US Rep Mike Gallagher Addresses Health Care, Gun Laws

Gallagher Is Traveling Northeastern Wisconsin This Week To Meet With Constituents

Mike Gallagher
Congressman Mike Gallagher. Patty Murray/WPR

U.S. Rep. Mike Gallagher is traveling through northeastern Wisconsin this week to meet with constituents. The Republican congressman, elected in 2016, represents Wisconsin’s 8th District, which includes Green Bay, Appleton and Door County.

Gallagher recently spoke with WPR’s “The Morning Show” executive producer Kealey Bultena about takeaways from the trip so far.

The interview has been edited for brevity and clarity.

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Kealey Bultena: You’re traveling around your area talking with constituents. What issues are they bringing up to you?

Mike Gallagher: The most consistent thing I hear when we visit businesses is how hard it is to find people. I think that’s our biggest constraint to economic growth right now. Businesses want to hire, they want to expand, but they’re really having a tough time finding people willing to show up to work or who can pass a drug test.

I think more broadly, people have concerns about their health care costs right. Health care costs continue to go up and up and up, and I think both parties have kind of approached it in the wrong way in recent years and we need to sort of reorient our efforts on the issue of transparency in health care pricing so we can get costs to go down.

KB: You introduced legislation earlier this year that requires insurance companies and drug companies to disclose their prices at the point of purchase. You say that helps the rising health care costs. How does that work?

MG: Once patients have an understanding of where all the money is going, and once patients are allowed to, for example, on their smartphone start shopping around for care and coverage that works for them, it will put pressure on the providers and the insurance companies to not only be more transparent, but also have their costs go down.

I think that’s an area where there’s a lot of bipartisan agreement. The Trump administration actually just put forward an executive order on the issue of price transparency that I think is a good step forward. But ultimately it’s on Congress to step up and act and require there to be more transparency in the process because right now good luck trying to decipher your medical bill it might as well be written in a different language.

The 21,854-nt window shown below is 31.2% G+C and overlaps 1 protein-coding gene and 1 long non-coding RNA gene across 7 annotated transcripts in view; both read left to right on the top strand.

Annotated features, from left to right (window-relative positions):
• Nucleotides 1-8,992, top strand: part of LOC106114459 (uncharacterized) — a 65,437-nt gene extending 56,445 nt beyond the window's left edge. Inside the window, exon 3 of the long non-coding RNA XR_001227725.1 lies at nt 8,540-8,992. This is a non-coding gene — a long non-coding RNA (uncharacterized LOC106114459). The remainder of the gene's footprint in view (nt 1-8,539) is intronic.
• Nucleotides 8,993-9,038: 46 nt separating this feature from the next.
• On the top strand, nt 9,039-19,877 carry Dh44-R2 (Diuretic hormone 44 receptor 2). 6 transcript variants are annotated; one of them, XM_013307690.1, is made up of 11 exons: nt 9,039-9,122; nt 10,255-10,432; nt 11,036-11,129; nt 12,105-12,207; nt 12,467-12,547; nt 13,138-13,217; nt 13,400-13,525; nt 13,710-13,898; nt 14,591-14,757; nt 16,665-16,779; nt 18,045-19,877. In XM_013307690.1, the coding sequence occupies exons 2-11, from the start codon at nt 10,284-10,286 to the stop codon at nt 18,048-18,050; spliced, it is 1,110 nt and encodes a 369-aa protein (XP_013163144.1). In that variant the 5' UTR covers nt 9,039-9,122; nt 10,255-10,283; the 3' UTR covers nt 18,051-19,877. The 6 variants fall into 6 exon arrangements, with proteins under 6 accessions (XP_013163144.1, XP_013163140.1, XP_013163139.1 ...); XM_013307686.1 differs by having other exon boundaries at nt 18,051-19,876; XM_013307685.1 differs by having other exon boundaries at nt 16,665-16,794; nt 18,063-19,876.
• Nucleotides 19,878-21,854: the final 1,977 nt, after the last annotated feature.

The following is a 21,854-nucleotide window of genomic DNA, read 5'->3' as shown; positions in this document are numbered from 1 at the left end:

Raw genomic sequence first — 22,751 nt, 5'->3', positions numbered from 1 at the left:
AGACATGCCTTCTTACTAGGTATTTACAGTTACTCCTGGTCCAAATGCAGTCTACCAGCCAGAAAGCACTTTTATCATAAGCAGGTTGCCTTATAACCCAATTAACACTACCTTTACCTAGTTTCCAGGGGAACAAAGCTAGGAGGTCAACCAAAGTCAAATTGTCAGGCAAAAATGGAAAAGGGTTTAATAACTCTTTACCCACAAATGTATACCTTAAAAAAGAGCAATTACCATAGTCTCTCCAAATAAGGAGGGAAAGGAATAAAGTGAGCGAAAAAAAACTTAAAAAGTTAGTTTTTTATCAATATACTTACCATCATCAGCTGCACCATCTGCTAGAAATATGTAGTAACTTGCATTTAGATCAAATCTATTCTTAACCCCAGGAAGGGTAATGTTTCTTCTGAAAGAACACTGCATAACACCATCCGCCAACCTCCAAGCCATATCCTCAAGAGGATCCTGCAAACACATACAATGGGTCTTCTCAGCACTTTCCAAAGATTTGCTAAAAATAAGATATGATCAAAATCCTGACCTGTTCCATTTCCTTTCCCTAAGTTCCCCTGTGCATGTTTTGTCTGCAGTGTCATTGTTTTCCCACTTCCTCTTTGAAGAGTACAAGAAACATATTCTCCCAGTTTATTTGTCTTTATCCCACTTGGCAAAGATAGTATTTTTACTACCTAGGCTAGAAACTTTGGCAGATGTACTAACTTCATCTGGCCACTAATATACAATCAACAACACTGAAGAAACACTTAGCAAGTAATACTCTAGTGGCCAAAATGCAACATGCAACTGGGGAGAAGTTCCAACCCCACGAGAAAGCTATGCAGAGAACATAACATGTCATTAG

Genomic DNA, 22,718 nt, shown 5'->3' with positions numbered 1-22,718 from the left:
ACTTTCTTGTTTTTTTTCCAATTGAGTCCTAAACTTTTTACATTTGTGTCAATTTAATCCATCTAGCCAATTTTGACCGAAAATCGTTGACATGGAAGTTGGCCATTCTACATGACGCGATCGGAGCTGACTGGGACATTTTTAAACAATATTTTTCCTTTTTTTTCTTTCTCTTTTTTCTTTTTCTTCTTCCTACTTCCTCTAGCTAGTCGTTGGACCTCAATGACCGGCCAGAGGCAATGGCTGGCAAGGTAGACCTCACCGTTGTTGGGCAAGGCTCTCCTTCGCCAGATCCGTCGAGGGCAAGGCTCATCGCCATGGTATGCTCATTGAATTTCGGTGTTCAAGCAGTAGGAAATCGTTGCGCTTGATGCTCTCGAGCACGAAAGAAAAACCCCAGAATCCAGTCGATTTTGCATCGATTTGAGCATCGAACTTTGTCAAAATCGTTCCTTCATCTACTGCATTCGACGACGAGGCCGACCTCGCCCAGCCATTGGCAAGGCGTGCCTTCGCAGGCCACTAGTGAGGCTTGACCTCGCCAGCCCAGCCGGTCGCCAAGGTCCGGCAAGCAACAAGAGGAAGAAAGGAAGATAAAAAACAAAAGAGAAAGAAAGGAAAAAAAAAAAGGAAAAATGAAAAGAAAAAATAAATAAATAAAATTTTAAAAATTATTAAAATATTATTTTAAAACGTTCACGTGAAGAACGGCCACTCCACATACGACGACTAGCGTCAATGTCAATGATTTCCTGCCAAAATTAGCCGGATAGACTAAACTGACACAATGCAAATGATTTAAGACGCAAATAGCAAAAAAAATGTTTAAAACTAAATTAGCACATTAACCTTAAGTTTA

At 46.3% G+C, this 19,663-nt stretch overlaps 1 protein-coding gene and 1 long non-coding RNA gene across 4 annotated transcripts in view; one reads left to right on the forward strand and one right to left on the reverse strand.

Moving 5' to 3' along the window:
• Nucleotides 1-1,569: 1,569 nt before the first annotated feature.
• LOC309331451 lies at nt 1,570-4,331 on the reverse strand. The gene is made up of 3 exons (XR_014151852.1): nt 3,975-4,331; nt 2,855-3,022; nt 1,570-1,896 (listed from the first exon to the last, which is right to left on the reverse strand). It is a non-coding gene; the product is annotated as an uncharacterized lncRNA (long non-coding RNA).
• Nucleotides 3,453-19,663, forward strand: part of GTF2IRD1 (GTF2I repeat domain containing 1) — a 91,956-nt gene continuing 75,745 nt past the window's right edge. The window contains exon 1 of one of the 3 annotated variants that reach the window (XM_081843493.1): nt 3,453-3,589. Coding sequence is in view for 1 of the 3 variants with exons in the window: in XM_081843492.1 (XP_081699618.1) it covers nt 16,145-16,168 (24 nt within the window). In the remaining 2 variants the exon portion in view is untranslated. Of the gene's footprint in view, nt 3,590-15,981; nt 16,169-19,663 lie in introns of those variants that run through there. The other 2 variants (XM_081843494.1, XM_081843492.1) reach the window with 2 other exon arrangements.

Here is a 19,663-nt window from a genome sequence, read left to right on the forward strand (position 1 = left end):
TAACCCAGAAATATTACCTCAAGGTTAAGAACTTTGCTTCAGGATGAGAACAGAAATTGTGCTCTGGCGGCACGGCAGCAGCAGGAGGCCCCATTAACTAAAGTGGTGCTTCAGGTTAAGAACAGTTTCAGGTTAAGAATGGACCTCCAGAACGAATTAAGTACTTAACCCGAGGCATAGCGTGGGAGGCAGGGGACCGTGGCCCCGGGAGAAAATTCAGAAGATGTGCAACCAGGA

KB: Wisconsin state Rep. Amanda Stuck is a Democrat from Appleton. She’s already campaigning to challenge you in next year’s election. So should we expect health care affordability to be a major focus of this debate like it was in last year’s gubernatorial race?

MG: I would hope the issue of health care is one that every member of Congress or people running takes seriously because if for no other reason than we’re spending most of our money at the federal level on health care, and it’s not clear to me that we’re getting a better product, we’ve had some troubling trends like life expectancy going down in the last two years.

But what I would say is it’s weird to me that already we’re in another election cycle. I feel like I just got re-elected, and my real firm hope is that Congress doesn’t spend the next year merely campaigning. There’s a lot of meaningful things that I think we can do (with) this Congress, whether it’s passing USMCA (United States-Mexico-Canada Agreement), whether it’s passing legislation on balance billing or whether it’s injecting transparency into drug prices.

KB: I do want to ask about recent mass shootings, what is your opinion on these calls for universal background checks, bans on assault weapons, red flag laws?

MG: I do believe that there is more we can do to strengthen the background check process.

I’m a co-sponsor of multiple bills to fix the background check process, including something called the 21st Century NICS Act, if you get flagged in the system when you apply when you go through a background check to get a weapon, after three days if nothing comes back it basically moves forward. It would change that to allow us to tap into a database that we created after 9/11 to ensure that we actually are doing a thorough background check process.

I co-sponsored legislation that would also shift more resources to, and we’ve actually passed legislation to, shift more resources to schools so they can harden themselves.

If you actually look at recent studies and there was a recent study that looked at all mass shootings since the 60s and they tried to identify common trends. One thing that came back was that most mass shooters experienced trauma very early in their life and that’s why I spent so much time focusing on the issue of trauma informed care.